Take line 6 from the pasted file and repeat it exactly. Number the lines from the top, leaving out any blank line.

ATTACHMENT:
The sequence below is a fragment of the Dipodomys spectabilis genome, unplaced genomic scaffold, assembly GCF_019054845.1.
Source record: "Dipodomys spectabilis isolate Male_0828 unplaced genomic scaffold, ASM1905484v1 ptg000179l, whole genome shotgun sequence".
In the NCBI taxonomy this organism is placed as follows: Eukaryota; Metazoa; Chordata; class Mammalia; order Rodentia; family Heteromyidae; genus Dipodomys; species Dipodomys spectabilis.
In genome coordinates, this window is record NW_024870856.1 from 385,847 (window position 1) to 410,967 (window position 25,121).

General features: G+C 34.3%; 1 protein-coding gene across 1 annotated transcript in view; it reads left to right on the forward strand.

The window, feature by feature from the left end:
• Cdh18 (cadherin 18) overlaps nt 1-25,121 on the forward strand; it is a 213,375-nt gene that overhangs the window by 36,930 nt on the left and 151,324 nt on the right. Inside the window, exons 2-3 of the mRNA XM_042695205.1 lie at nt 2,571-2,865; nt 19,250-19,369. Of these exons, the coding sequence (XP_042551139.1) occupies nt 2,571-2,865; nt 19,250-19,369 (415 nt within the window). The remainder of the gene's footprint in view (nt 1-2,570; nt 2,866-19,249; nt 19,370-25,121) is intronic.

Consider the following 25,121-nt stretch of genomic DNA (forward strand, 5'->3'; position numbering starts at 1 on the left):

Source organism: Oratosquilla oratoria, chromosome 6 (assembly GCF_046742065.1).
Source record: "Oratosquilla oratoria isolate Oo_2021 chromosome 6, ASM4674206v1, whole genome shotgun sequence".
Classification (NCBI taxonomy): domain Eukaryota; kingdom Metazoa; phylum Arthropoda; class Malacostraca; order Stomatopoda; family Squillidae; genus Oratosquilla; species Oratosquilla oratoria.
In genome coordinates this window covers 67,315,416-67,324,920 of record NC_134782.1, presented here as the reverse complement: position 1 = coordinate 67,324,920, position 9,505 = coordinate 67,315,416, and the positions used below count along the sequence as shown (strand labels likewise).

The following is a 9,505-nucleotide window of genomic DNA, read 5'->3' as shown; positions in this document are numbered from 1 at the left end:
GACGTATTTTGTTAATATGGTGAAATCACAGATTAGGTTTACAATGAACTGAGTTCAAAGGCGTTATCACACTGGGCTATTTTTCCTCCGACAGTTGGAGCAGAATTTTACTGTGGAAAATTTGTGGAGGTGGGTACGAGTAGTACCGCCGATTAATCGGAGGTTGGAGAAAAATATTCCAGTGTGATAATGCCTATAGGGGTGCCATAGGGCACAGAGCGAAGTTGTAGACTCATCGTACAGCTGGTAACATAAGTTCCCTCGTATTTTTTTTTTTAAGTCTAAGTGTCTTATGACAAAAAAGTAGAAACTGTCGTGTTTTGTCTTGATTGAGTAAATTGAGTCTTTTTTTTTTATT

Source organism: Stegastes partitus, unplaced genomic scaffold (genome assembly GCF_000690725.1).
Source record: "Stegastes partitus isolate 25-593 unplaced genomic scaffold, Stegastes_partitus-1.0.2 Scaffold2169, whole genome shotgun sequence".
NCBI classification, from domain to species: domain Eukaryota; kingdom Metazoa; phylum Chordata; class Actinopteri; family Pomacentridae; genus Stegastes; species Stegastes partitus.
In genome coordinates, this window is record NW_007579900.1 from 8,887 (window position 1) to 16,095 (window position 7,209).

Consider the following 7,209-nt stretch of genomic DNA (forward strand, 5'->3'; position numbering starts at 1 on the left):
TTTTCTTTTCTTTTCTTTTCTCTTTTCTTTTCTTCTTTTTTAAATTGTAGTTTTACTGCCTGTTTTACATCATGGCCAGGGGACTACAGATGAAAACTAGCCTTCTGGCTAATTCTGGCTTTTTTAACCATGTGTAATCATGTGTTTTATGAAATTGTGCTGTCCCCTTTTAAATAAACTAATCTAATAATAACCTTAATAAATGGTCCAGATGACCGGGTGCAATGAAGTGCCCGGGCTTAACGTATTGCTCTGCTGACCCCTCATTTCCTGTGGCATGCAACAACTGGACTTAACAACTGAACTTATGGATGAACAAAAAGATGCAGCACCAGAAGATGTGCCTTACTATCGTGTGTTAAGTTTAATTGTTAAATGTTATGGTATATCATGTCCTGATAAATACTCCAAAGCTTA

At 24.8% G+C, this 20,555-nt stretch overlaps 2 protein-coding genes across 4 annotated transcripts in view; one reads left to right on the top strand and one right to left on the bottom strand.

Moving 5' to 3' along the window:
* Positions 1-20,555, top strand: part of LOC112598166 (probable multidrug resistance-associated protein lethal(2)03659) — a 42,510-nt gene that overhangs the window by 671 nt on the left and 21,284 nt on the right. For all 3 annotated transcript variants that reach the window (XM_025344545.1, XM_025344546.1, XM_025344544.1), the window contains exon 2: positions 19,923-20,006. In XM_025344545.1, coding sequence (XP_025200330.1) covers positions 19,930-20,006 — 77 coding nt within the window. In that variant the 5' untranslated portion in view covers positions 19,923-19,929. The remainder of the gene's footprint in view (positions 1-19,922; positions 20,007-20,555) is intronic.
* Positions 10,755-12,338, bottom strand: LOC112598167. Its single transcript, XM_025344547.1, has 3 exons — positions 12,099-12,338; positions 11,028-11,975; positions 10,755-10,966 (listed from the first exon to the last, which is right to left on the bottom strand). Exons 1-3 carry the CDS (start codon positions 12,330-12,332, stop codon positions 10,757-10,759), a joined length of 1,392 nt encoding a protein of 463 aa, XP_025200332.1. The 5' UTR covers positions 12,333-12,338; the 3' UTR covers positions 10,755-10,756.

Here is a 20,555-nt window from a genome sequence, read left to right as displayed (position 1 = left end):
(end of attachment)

The window, feature by feature from the left end: